A CHILDREN’S charity volunteer has opened up about her work to help more than 200 children and teenagers to recover from devastating life experiences, a challenge that has become more difficult during the coronavirus pandemic.

Emma Roberts, who has volunteered at the NSPCC’s North Wales service centre in Prestatyn for seven years, said every week she faces the challenge of “developing a trusting relationship” with children who have suffered from abuse and trauma.

This has included children as young as four-years-old who have been subjected to horrific treatment such as mental, physical and sexual abuse.

Since she joined in 2013, Mrs Roberts has found that shame is “one of the biggest emotions” that vulnerable young people face, which can often be expressed as aggression or anger.

The charity’s Letting the Future In programme has helped a total of 229 young people aged four to 17 to rebuild their lives in weekly sessions for up to a year or more, in which they are encouraged to come to terms with what has happened to them and move forward in a positive way.

“When children come through our door they either want you to fix them or think that because they have lived with this abuse that they are damaged or broken and that there’s nothing that can be done,” Mrs Roberts said.

“What we do is provide a safe space for children and young people to explore, question and understand the past events of their lives so we can support their emotional and developmental recovery.

“Shame is one of the biggest emotions we help children and young people to overcome, but also vulnerability, embarrassment, anxiety and anger.

“Parents and carers might comment that their child is very aggressive and angry, but when you start to unpick it, it is actually hurt, disappointment and upset.”

Mrs Roberts said that “every child is different” and respond in various ways to counselling and support services, with some unable to express their feelings as they have been “shut off from their emotions for such a long time”.

“Whilst some children display a lot of emotion, others are completely withdrawn and dissociating,” she said. “You would look at them and think that everything was fine. They nod and smile and present like there is nothing about the world that frightens them.

“It’s only by developing a trusting relationship with children over time that you can start to understand and discover that there is an awful lot more going on for that young person.

“Often children don’t have the words to express how they are feeling or what has happened to them. Sometimes they have been shut off from their emotions for such a long time because they are trying to self-preserve and they haven’t been able to address their trauma.”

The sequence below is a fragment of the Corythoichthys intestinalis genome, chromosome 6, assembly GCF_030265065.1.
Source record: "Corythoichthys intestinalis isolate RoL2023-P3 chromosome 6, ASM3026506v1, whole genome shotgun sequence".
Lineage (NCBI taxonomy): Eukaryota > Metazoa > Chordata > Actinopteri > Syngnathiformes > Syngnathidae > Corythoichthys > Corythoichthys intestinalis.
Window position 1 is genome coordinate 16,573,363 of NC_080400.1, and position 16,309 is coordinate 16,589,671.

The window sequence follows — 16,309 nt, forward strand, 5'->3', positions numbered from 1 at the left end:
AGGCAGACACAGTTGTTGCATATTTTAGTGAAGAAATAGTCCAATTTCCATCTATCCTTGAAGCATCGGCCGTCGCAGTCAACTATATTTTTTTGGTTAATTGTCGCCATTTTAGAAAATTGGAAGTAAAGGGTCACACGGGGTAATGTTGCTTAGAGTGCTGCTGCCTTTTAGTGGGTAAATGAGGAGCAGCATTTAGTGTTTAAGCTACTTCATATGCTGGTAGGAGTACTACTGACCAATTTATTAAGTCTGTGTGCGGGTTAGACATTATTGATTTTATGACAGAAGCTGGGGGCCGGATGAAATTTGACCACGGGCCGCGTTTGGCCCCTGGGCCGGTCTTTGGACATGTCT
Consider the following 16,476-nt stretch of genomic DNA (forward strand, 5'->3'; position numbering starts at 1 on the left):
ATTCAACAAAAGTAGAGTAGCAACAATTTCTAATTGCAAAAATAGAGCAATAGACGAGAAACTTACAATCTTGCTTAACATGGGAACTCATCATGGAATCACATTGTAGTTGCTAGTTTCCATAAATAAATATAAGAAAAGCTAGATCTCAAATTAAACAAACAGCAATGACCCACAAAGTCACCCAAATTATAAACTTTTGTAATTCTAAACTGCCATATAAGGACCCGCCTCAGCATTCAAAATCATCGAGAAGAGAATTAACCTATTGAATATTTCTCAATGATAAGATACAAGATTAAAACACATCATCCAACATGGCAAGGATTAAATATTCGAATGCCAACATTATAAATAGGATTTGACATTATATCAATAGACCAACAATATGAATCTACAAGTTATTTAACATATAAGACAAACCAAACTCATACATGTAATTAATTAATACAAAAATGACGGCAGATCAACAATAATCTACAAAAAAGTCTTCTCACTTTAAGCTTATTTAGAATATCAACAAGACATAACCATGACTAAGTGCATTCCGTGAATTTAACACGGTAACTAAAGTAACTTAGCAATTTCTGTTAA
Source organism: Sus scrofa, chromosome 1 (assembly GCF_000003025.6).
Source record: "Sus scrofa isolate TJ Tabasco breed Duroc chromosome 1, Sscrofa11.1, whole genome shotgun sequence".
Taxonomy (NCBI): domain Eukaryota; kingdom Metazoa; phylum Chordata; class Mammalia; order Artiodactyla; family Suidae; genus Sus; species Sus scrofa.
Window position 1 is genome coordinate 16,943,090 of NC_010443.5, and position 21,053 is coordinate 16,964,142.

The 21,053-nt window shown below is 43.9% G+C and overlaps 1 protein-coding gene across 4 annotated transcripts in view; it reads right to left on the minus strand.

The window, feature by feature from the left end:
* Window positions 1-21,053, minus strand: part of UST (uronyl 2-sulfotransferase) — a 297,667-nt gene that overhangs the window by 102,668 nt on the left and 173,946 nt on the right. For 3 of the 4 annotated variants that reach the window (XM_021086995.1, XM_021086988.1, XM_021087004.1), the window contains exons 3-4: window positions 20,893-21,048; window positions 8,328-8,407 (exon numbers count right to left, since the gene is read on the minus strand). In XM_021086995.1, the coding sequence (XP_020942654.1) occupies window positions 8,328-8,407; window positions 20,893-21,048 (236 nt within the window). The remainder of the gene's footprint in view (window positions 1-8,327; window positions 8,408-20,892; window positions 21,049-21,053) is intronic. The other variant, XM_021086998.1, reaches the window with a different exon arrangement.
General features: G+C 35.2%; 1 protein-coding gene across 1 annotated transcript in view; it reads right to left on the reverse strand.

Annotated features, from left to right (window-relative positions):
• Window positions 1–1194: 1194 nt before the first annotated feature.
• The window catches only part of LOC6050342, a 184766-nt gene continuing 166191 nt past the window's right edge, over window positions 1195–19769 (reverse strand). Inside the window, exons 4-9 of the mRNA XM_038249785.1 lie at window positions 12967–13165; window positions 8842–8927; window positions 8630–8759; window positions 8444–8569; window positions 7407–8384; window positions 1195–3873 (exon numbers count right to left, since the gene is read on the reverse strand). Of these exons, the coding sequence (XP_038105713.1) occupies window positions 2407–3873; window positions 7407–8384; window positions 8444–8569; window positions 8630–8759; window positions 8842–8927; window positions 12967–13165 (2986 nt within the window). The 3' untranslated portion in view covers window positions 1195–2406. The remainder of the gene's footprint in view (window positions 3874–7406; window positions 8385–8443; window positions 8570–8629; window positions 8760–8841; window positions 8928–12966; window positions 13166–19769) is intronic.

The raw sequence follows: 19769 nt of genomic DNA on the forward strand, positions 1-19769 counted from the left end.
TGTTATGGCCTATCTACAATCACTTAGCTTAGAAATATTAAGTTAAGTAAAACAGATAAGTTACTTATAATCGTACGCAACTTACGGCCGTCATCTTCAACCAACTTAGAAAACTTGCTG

Mrs Roberts said the Letting The Future In sessions aim to teach children how to develop coping strategies and a more positive personal image using fun activities and art.

She said the North Wales coastline and woodland also provides a haven for young people to express themselves and reconnect with their emotions.

“We can help by teaching them more effective coping strategies to help them develop a healthy sense of self and a feeling of well-being,” she said. “We use toys, sand trays, puppets and creative arts to enable children to express how they are feeling, and at the moment because of the pandemic we have an individual resource pack for each child.”

“Sometimes we hold sessions at the beach, using the natural environment to help children recognise their strengths and identify support networks.

“The pebble or shell they might choose to represent themselves during a session is always very telling, sometimes it will be a very small and seemingly insignificant pebble, other times it will be a strong and dominating pebble or shell.”

Before the coronavirus pandemic, UK figures showed that one in 20 young people had been forced or persuaded to take part in sexual activities either in person or online, often by someone they know.

It is expected that demand for the NSPCC's services will grow in the coming months as disclosures are made following extensive periods at home for vulnerable children.

“For me, one of the most worrying things is that lots of people still think that being at home is safe,” said Mrs Roberts.

“We are hearing this a lot around the pandemic – stay home and stay safe. Unfortunately staying home for some children doesn’t mean staying safe.

“We are seeing the impact that Covid-19 is having on children and it is a concern that there are children and young people spending a significant period of time at home without external distractions or coping strategies.

“We need to be looking at the emotional wellbeing of children and young people in our communities because we all have a responsibility to keep children safe.

“There’s so much to consider during lockdown, but it’s important we keep that contact. Children are having additional worries on top of everything else they are going through and it’s been particularly difficult for children who experience anxiety or find it difficult maintaining appropriate relationships.”

Children and young people can be referred to the Letting the Future In programme via professionals as well as the Sexual Assault Referral Centre (SARC), and raising awareness of the services is key so that victims know they can seek help.

“As we become a society that’s more aware, we are exposing this type of abuse so that it isn’t brushed under the carpet,” added Mrs Roberts. “We are trying to educate people and it is beneficial because more abuse is being reported and more children can get help.

“That’s positive because I don’t for a moment think that it wouldn’t be happening – it would be happening behind closed doors.”

For more information about the Letting the Future In programme in North Wales contact northwales@nspcc.org.uk or 01745 772100.